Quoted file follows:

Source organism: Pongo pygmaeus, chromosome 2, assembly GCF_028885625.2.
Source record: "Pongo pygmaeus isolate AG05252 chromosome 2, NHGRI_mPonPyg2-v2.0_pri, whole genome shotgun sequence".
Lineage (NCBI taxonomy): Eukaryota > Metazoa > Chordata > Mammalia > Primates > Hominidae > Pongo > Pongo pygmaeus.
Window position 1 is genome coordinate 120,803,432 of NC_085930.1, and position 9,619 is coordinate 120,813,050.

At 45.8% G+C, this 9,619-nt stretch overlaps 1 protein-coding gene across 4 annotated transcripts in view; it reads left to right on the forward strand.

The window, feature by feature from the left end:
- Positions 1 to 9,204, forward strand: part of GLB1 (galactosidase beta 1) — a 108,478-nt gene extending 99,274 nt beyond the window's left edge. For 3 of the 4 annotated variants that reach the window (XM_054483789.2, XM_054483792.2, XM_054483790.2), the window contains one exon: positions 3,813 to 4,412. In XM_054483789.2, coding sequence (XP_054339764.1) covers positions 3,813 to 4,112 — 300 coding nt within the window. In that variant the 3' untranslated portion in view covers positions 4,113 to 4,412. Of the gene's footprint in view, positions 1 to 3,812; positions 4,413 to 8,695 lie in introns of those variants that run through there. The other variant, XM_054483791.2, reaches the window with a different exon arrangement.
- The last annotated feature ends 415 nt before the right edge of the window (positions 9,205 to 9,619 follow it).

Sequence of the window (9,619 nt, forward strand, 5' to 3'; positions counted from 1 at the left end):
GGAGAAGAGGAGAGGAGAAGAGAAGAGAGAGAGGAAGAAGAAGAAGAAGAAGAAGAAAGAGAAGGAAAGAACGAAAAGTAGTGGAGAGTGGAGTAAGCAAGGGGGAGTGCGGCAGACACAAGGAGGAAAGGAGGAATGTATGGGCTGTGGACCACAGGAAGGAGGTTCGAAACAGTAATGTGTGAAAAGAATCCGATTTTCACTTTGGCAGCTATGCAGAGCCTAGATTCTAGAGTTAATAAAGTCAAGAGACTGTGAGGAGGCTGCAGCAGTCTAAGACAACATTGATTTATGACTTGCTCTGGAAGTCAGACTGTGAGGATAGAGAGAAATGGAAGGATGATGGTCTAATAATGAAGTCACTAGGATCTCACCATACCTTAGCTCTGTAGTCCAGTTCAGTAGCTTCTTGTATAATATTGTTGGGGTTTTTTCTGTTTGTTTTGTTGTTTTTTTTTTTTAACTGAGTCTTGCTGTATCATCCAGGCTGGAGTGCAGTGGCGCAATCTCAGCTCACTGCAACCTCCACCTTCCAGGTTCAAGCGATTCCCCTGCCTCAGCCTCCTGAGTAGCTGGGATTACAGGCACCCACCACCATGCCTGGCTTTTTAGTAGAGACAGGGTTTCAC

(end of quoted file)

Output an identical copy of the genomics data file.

Source organism: Pongo pygmaeus, chromosome 2, assembly GCF_028885625.2.
Source record: "Pongo pygmaeus isolate AG05252 chromosome 2, NHGRI_mPonPyg2-v2.0_pri, whole genome shotgun sequence".
Lineage (NCBI taxonomy): Eukaryota > Metazoa > Chordata > Mammalia > Primates > Hominidae > Pongo > Pongo pygmaeus.
Window position 1 is genome coordinate 120,803,432 of NC_085930.1, and position 9,619 is coordinate 120,813,050.

At 45.8% G+C, this 9,619-nt stretch overlaps 1 protein-coding gene across 4 annotated transcripts in view; it reads left to right on the forward strand.

The window, feature by feature from the left end:
- Positions 1 to 9,204, forward strand: part of GLB1 (galactosidase beta 1) — a 108,478-nt gene extending 99,274 nt beyond the window's left edge. For 3 of the 4 annotated variants that reach the window (XM_054483789.2, XM_054483792.2, XM_054483790.2), the window contains one exon: positions 3,813 to 4,412. In XM_054483789.2, coding sequence (XP_054339764.1) covers positions 3,813 to 4,112 — 300 coding nt within the window. In that variant the 3' untranslated portion in view covers positions 4,113 to 4,412. Of the gene's footprint in view, positions 1 to 3,812; positions 4,413 to 8,695 lie in introns of those variants that run through there. The other variant, XM_054483791.2, reaches the window with a different exon arrangement.
- The last annotated feature ends 415 nt before the right edge of the window (positions 9,205 to 9,619 follow it).

Sequence of the window (9,619 nt, forward strand, 5' to 3'; positions counted from 1 at the left end):
GGAGAAGAGGAGAGGAGAAGAGAAGAGAGAGAGGAAGAAGAAGAAGAAGAAGAAGAAAGAGAAGGAAAGAACGAAAAGTAGTGGAGAGTGGAGTAAGCAAGGGGGAGTGCGGCAGACACAAGGAGGAAAGGAGGAATGTATGGGCTGTGGACCACAGGAAGGAGGTTCGAAACAGTAATGTGTGAAAAGAATCCGATTTTCACTTTGGCAGCTATGCAGAGCCTAGATTCTAGAGTTAATAAAGTCAAGAGACTGTGAGGAGGCTGCAGCAGTCTAAGACAACATTGATTTATGACTTGCTCTGGAAGTCAGACTGTGAGGATAGAGAGAAATGGAAGGATGATGGTCTAATAATGAAGTCACTAGGATCTCACCATACCTTAGCTCTGTAGTCCAGTTCAGTAGCTTCTTGTATAATATTGTTGGGGTTTTTTCTGTTTGTTTTGTTGTTTTTTTTTTTTAACTGAGTCTTGCTGTATCATCCAGGCTGGAGTGCAGTGGCGCAATCTCAGCTCACTGCAACCTCCACCTTCCAGGTTCAAGCGATTCCCCTGCCTCAGCCTCCTGAGTAGCTGGGATTACAGGCACCCACCACCATGCCTGGCTTTTTAGTAGAGACAGGGTTTCAC